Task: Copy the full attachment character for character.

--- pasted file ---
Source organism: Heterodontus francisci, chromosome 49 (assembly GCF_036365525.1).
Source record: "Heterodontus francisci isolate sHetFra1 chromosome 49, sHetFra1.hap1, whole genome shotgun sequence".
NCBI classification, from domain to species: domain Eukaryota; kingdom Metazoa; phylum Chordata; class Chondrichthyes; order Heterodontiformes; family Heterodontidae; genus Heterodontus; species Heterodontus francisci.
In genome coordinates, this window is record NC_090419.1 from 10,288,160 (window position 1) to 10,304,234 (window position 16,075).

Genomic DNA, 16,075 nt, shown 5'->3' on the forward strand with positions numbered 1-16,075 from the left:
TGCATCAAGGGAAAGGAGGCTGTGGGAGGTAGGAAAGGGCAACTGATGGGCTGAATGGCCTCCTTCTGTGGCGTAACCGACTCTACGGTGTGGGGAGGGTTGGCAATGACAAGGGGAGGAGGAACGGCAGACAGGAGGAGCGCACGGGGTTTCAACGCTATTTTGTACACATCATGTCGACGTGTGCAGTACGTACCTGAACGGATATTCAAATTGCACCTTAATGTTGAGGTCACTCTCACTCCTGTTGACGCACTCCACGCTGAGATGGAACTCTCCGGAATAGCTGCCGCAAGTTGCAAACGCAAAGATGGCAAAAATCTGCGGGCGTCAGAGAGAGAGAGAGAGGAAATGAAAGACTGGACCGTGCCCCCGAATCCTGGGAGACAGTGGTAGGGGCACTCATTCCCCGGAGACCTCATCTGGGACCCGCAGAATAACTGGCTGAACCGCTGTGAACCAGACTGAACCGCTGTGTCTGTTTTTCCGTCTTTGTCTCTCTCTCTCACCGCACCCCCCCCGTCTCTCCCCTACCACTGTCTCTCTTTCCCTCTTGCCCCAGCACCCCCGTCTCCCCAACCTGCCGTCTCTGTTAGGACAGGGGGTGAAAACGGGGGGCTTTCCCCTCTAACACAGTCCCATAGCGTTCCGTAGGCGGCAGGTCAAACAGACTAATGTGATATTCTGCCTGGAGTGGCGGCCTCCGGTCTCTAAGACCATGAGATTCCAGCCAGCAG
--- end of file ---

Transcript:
Source organism: Heterodontus francisci, chromosome 49 (assembly GCF_036365525.1).
Source record: "Heterodontus francisci isolate sHetFra1 chromosome 49, sHetFra1.hap1, whole genome shotgun sequence".
NCBI classification, from domain to species: domain Eukaryota; kingdom Metazoa; phylum Chordata; class Chondrichthyes; order Heterodontiformes; family Heterodontidae; genus Heterodontus; species Heterodontus francisci.
In genome coordinates, this window is record NC_090419.1 from 10,288,160 (window position 1) to 10,304,234 (window position 16,075).

Genomic DNA, 16,075 nt, shown 5'->3' on the forward strand with positions numbered 1-16,075 from the left:
TGCATCAAGGGAAAGGAGGCTGTGGGAGGTAGGAAAGGGCAACTGATGGGCTGAATGGCCTCCTTCTGTGGCGTAACCGACTCTACGGTGTGGGGAGGGTTGGCAATGACAAGGGGAGGAGGAACGGCAGACAGGAGGAGCGCACGGGGTTTCAACGCTATTTTGTACACATCATGTCGACGTGTGCAGTACGTACCTGAACGGATATTCAAATTGCACCTTAATGTTGAGGTCACTCTCACTCCTGTTGACGCACTCCACGCTGAGATGGAACTCTCCGGAATAGCTGCCGCAAGTTGCAAACGCAAAGATGGCAAAAATCTGCGGGCGTCAGAGAGAGAGAGAGAGGAAATGAAAGACTGGACCGTGCCCCCGAATCCTGGGAGACAGTGGTAGGGGCACTCATTCCCCGGAGACCTCATCTGGGACCCGCAGAATAACTGGCTGAACCGCTGTGAACCAGACTGAACCGCTGTGTCTGTTTTTCCGTCTTTGTCTCTCTCTCTCACCGCACCCCCCCCGTCTCTCCCCTACCACTGTCTCTCTTTCCCTCTTGCCCCAGCACCCCCGTCTCCCCAACCTGCCGTCTCTGTTAGGACAGGGGGTGAAAACGGGGGGCTTTCCCCTCTAACACAGTCCCATAGCGTTCCGTAGGCGGCAGGTCAAACAGACTAATGTGATATTCTGCCTGGAGTGGCGGCCTCCGGTCTCTAAGACCATGAGATTCCAGCCAGCAG